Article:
are still contactable but computational requests could afford more time to think about
the question more deeply before asking. Furthermore, the lack of immediate response
could encourage an exercise of research skills fostering a more independent approach.
On the other hand, what is lacking is the connection and to some extent the opportunity
for organic discussions around the questions. The type of student here is important,
those that favor independent research will likely thrive, while those that benefit
from interaction and talking things through to process ideas and knowledge may find
themselves out of their comfort zone or, worse, left behind. Additionally, those once
visible indicators of students in need of both study and well-being support are no
longer there, meaning that it is vital that we continue to be available in order to
identify and address any warning signs. Flexibility is key here, ensuring students
have multiple opportunities to seek support which in some cases means non-traditional
The response in India
Forensic education in India was largely delivered via the Zoom
applications following instructions and training given to faculty and students. Over
time and with continued use of the application, teachers and learners became accustomed
to this virtual approach. Regular lectures were arranged using this application for
all the learning hours.
For Indian students, the most important advantage of this approach was the fact that
lectures could occur in real-time, keeping the students engaged in educational activities
and completion of the curriculum as per the schedule. The disadvantages varied from
place to place, but included: being unable to confirm the student’s attendance, difficulties
in achieving active engagement of students, internet connectivity issues, deliberate
or inadvertent disturbances i.e. unnecessary voices and annotations over the display
screen, and there were a few students who were deprived of the education resource
However, to impart forensic education to our students in a timely and qualified manner,
the faculty tried to resolve as many of these issues as possible. Faculty learnt to
operate the built-in features in the application to cope up with unwanted sounds and
annotations. During an online session, faculty randomly asked one of the students
to interact in some way, ensuring the physical as well mental presence of the students
and keeping the students alert. Although this was not necessary all the time since
many of them were found to show interest and interacted well. At the end of the sessions,
students were asked to raise their queries on a WhatsApp group, thus allowing discussions
with faculty to continue as much as possible. Attempts have also been made to inculcate
photographs of pathological features found during autopsy; radiographs to discuss
forensic anthropology and age estimation; videos on forensic taphonomy; links illustrating
mechanical injuries; recent news articles reporting medicolegal cases etc. for the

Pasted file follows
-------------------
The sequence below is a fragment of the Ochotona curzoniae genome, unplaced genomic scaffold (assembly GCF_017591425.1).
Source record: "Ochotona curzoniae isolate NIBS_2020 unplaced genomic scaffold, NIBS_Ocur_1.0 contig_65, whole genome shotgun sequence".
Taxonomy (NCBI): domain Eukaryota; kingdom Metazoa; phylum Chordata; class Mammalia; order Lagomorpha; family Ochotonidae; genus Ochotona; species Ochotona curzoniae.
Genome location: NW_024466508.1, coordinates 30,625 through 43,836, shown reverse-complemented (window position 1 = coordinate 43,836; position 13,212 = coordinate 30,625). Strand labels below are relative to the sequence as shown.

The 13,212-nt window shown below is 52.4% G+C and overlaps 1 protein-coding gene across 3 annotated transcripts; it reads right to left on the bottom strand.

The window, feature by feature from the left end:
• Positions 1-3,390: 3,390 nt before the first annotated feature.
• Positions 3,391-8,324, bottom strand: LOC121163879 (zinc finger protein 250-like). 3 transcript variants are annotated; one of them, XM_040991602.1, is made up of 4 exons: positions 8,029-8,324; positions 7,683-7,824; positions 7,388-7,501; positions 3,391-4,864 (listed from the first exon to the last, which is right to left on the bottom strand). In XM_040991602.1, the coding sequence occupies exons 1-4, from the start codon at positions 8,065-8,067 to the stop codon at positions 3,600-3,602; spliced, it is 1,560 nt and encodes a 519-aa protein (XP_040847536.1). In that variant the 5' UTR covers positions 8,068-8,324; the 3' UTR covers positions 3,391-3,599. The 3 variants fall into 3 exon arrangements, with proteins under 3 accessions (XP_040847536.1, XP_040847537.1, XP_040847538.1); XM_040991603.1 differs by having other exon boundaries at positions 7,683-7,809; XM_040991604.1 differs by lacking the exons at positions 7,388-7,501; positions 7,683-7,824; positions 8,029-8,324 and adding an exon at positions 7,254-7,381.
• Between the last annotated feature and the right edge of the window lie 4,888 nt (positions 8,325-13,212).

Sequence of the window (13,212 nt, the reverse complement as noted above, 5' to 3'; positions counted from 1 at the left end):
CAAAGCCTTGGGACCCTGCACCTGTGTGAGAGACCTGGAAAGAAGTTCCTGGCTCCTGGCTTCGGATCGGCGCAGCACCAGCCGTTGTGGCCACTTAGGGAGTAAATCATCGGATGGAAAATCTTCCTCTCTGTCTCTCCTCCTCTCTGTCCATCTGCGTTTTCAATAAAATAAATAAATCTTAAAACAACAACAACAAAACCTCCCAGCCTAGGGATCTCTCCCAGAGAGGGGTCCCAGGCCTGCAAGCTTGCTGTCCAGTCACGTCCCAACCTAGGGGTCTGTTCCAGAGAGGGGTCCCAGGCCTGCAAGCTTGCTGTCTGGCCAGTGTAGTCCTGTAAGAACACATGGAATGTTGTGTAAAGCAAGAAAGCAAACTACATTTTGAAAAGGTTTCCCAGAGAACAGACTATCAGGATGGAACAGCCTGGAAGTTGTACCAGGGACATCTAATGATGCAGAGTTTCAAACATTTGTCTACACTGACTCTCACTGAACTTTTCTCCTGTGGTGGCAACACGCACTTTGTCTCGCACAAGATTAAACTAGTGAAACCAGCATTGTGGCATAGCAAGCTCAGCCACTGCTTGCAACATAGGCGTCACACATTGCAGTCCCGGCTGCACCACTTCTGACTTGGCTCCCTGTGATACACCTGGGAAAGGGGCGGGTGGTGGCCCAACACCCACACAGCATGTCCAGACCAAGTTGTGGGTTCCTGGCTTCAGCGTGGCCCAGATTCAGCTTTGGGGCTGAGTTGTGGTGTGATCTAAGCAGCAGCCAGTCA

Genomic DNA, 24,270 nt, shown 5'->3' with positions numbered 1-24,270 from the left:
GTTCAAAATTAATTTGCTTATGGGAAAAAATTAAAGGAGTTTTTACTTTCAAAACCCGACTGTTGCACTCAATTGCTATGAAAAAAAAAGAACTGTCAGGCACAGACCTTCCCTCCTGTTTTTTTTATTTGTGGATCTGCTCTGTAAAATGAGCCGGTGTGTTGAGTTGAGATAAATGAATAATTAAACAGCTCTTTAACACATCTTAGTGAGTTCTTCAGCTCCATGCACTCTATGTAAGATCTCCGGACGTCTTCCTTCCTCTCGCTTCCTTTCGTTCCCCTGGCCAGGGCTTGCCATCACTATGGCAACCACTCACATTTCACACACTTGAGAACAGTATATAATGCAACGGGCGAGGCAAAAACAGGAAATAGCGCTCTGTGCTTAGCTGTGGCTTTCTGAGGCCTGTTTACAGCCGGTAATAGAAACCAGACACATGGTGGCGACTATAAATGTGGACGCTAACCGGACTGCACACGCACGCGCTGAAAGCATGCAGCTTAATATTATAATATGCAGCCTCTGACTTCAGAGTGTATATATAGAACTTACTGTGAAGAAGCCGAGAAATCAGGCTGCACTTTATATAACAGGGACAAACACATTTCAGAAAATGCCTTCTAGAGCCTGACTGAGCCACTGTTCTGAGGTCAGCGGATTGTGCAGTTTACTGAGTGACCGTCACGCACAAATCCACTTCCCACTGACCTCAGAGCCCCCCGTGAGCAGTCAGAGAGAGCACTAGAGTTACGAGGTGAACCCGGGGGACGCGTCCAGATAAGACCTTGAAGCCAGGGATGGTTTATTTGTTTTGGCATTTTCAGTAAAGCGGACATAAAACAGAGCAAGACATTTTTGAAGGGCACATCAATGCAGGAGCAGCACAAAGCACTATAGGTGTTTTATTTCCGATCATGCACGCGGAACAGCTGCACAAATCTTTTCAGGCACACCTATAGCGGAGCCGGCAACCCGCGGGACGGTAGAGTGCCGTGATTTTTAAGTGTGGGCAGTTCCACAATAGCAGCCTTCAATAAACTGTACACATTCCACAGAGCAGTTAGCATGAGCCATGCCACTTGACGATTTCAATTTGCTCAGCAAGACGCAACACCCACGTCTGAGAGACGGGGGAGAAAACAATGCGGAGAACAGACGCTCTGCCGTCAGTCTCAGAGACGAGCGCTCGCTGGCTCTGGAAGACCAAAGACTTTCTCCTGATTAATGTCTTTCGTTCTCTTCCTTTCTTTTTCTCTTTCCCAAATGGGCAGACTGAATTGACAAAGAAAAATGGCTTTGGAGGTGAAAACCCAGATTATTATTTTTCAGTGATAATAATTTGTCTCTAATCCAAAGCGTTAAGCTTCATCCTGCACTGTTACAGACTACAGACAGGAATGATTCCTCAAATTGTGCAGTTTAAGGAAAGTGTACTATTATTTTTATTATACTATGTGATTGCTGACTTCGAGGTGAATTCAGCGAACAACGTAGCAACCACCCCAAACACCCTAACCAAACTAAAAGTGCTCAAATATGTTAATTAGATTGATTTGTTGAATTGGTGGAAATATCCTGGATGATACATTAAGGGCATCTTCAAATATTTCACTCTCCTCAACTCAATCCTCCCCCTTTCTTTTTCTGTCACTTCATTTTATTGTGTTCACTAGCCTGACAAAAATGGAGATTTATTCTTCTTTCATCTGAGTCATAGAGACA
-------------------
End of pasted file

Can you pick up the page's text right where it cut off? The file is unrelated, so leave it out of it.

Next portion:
purpose to gain knowledge over discussion with ethical considerations at all the stages.
This has raised a number of ethical considerations since this material is highly sensitive.
One particular issue was that computer screens were sometimes seen by family members
due to having to study at home. While attending the sessions on anthropology or sexual
offences and perversion or autopsy examinations or deaths due to strangulation etc.
people might have faced awkward and uncomfortable moments particularly when stigma
prevails among family members. Now that some of these images and resources have been
digitized and future use becomes easier, faculty may have to provide clearer warnings,
demand complete privacy during teaching sessions, ensure that this material is not
shared in a way which is downloadable or avoidance of particular forensic topics.
It has been established already that a blended learning approach can positively inﬂuence
and impact on the achievements of students, especially when utilized to manage and
support distance education.
Few universities developed and offered learning cellphone application with 3D technology
to medical students.
Videos generated prior to the pandemic depicting faculty performing and explaining
such things as autopsies emphasized important findings and were shared with the students
in a way which maintained confidentiality yet initiated interactions and discussion.
Institutional support was also extended to support increased subscription to various
e-learning modules, e-books, e-library access, additional international journals,
etc. to provide the students with multiple new learning modalities in their homes.
Understanding mental stress under lockdown and curfew mentorship sessions were arranged
on regular interval and individual basis.
Students were also provided details of psychological counsellors when required.
While organizing the sessions, it was vital for staff to remember that this wasn’t